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Canadian oil production trickles back as wildfire threat eases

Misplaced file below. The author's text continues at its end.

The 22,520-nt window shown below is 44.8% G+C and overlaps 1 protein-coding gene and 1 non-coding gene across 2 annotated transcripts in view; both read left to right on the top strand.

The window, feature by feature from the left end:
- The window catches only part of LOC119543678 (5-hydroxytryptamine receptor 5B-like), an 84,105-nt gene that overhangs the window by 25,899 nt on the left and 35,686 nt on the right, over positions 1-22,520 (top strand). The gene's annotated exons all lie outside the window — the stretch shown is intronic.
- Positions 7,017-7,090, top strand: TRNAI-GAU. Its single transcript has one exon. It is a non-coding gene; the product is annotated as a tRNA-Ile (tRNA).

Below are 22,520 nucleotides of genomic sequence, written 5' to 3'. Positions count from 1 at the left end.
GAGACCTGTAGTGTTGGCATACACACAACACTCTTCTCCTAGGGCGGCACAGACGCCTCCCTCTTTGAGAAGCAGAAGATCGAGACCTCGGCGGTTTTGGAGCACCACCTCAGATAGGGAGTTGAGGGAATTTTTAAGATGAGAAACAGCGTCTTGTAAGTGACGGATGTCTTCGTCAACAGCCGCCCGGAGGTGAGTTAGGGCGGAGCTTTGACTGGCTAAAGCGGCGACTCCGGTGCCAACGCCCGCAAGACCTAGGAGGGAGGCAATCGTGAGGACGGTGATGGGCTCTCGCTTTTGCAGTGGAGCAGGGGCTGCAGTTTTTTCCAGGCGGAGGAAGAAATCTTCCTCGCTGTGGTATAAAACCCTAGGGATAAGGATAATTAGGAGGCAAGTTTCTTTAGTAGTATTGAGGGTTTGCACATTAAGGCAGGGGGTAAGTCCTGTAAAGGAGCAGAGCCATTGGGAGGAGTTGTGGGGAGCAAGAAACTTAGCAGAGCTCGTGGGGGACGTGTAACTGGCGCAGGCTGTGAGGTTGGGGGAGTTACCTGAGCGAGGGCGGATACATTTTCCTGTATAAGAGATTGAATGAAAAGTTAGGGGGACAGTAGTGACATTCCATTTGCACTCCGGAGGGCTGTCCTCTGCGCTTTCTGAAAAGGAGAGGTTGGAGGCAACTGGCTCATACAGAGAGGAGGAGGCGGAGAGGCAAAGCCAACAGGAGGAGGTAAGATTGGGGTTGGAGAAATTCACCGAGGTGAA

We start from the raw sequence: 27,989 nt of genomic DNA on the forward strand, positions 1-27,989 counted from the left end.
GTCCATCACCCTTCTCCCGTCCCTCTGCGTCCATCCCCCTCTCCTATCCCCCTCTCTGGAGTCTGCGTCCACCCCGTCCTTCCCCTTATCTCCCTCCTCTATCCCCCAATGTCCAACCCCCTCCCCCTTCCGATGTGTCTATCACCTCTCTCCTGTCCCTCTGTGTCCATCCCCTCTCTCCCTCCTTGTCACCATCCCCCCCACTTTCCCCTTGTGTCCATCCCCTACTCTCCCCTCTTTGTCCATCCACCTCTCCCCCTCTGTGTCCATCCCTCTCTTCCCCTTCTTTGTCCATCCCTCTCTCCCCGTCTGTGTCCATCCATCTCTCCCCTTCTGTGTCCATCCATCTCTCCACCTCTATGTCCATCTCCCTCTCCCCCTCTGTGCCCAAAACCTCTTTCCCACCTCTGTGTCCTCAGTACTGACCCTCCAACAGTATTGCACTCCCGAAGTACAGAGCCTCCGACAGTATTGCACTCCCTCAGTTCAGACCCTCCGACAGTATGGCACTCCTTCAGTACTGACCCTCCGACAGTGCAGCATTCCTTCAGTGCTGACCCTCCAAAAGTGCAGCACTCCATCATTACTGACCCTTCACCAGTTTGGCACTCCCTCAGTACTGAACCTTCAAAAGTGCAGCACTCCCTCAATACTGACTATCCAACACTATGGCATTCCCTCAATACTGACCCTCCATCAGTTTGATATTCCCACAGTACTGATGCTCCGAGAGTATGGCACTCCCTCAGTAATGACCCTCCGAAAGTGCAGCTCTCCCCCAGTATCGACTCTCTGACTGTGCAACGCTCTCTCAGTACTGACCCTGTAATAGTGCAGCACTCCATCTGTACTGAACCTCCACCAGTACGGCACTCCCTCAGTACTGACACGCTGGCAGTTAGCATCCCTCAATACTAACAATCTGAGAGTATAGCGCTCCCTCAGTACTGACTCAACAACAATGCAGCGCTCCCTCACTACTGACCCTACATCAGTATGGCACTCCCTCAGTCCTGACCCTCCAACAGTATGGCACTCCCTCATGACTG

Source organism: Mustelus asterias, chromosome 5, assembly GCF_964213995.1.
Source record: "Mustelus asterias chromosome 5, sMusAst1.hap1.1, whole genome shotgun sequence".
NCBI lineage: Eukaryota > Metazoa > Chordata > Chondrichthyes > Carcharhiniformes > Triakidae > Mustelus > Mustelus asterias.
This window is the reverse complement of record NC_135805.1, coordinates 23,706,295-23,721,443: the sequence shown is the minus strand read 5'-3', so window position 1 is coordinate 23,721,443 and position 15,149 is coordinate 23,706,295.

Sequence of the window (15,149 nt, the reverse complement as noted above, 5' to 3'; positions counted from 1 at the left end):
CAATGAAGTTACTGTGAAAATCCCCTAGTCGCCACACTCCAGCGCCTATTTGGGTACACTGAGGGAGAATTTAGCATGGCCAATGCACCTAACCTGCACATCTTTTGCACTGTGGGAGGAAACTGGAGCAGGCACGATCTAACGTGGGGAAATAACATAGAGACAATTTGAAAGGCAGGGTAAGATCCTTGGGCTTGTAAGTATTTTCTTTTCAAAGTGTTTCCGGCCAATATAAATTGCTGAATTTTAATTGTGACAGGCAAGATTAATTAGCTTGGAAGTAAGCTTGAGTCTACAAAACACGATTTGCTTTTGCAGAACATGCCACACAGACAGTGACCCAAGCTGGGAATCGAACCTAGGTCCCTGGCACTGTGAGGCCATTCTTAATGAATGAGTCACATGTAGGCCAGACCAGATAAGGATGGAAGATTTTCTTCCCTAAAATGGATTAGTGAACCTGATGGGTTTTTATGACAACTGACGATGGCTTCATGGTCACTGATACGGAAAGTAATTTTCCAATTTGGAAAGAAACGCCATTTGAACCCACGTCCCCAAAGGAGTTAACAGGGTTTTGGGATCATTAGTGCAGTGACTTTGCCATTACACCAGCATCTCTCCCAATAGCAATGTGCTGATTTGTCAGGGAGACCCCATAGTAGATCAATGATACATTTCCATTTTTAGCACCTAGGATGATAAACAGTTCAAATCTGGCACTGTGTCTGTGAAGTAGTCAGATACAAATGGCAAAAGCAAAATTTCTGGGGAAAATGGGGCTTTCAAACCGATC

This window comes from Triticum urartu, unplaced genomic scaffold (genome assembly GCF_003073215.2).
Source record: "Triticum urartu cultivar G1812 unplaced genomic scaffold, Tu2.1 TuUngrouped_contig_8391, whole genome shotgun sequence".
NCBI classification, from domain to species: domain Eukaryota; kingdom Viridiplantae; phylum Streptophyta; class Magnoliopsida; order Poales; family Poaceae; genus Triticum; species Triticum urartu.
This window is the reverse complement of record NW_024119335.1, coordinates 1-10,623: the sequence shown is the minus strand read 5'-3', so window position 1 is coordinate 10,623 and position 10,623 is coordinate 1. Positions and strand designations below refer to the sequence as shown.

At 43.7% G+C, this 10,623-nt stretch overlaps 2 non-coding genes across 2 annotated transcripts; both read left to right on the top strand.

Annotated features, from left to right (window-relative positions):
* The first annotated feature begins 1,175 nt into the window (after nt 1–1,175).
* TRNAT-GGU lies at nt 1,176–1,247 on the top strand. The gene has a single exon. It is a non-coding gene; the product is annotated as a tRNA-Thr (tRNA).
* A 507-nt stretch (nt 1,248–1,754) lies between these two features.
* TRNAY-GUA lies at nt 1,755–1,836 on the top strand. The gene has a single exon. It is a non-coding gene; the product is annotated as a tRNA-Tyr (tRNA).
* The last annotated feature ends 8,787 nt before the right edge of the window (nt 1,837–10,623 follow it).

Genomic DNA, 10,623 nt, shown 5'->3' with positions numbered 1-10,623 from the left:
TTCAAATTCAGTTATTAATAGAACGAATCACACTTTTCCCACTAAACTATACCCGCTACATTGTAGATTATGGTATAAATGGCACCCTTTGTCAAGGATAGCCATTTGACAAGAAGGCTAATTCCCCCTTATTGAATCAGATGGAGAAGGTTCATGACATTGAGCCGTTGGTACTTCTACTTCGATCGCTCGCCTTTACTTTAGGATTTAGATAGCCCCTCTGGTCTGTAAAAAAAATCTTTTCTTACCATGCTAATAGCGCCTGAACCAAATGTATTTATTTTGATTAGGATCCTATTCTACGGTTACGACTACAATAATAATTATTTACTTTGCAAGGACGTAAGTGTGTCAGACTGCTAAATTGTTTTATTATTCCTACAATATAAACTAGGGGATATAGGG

EDMONTON, Alberta Oil sands companies around the Canadian energy center of Fort McMurray began to restart operations on Tuesday after an out-of-control wildfire forced a week-long shutdown.Top provincial and industry officials said production in much of the region should ramp up soon. Facilities north of Fort McMurray that had been shuttered largely because of heavy smoke rather than fire were seen as likely to come back on line in a matter of days in many cases.While the fire continued to grow on Tuesday, officials said it was moving to the south and east, away from the area's largest oil production facilities and into sparsely populated areas. A handful of smaller facilities remained under fire threat, however, and some could not yet be reached for damage assessments.Royal Dutch Shell Plc became the first company to resume its operation in the center of Canada's oil sands region. Enbridge Inc began inspecting its facilities and prepared to restart operations shuttered during the blaze."While thousands of lives will never be the same, we can take small steps to getting back the rhythm of northeast Alberta," Alberta Premier Rachel Notley told reporters after meeting with executives from companies including Suncor Energy Inc, ConocoPhillips Canada and the Canadian Association of Petroleum Producers."For many in Fort McMurray, that means rolling up the sleeves, and returning to work doing what they love, which is working in the energy sector," she said in Edmonton.Steve Williams, chief executive of Suncor, said the industry has plenty of housing available at project sites north of the city. Despite last week's mass evacuation, gathering a sufficient workforce would not be a barrier to restarting operations. "We have a huge capability for moving significant numbers of people," Williams said at the press conference. "In that sort of 48-72 hour period immediately following the evacuation ... we were able to evacuate significantly more than 20,000 people." The meeting came a day after Notley led an inspection tour of Fort McMurray, which found that the town was less damaged than initially feared with about 90 percent of its buildings surviving the blaze. But its 88,000 residents, who last week were hurriedly evacuated as far away as the provincial capital Edmonton, 380 km (235 miles) to the south, will not be able to return to their homes for weeks. Energy industry officials have been grappling with transportation problems for staff because the specialists who run the oil production sites were also among the residents displaced by the blaze. Shell said it will fly staff in and out of the region, while Imperial Oil Ltd said its Kearl oil sands mining project will remain shut until the company worked out the logistics of moving people and materials to and from the remote site.But Notley said some movement of goods and materials by road through Fort McMurray had resumed earlier on Tuesday.Syncrude restarted power generation at its oil sands mine in Aurora, about 80 km (50 miles) north of Fort McMurray, as it began planning to resume operations, a spokeswoman said. TOWN STILL SMOLDERINGThe blaze grew moderately on Tuesday to 229,000 hectares (560,000 acres) and spread east through terrain with no communities. It merged with another fire burning near Campbell Lake, some 50 km (30 miles) east of Fort McMurray. One area remaining under threat was Hangingstone, about 60 km (36 miles) south of Fort McMurray, and home to at least two smaller facilities run by Athabasca Oil Co. and Japan Canada Oil Sands Ltd. Both are shut, but between them account for only about 17,000 barrels per day of output, a fraction of the roughly 1 million barrels a day that has been lost to the fire, half of Canada's daily production.Notley said she believed facilities at Hangingstone were intact, but the area was not yet accessible due to the fire threat. The largest-producing oil projects in the Fort McMurray area are about 20 km (12 miles) north of the town and not in the fire's current path. Suncor's Williams said those facilities had not incurred damage and were closed due to smoke, not fire.He said Suncor would not suffer any material losses from the blaze.The inspection of Fort McMurray revealed blocks of homes reduced to blackened foundations, front steps and metal barbecues. Notley said 2,400 structures had burned within the city while almost 25,000 were saved.Officials warned it was not safe for residents to return to the town, with parts still smoldering and large areas without power, water and gas. Notley said repair crews will need weeks to make the city safe.Prime Minister Justin Trudeau told the House of Commons he would go to Fort McMurray on Friday. Canada's labor minister told reporters on Tuesday that the federal government would ensure that people put out of work by the blaze receive unemployment payments.Canadian crude prices slipped on Tuesday, trading below the U.S. crude benchmark, as signs of resuming production eased supply concerns. Nearly all of Fort McMurray's residents escaped the fire safely, although two teenagers died in a car crash during the evacuation. (Additional reporting by Rod Nickel in Lac La Biche; Ethan Lou and Allison Martell in Toronto; and David Ljunggren in Ottawa; Writing by Dan Burns and Scott Malone; Editing by Jeffrey Benkoe and Cynthia Osterman)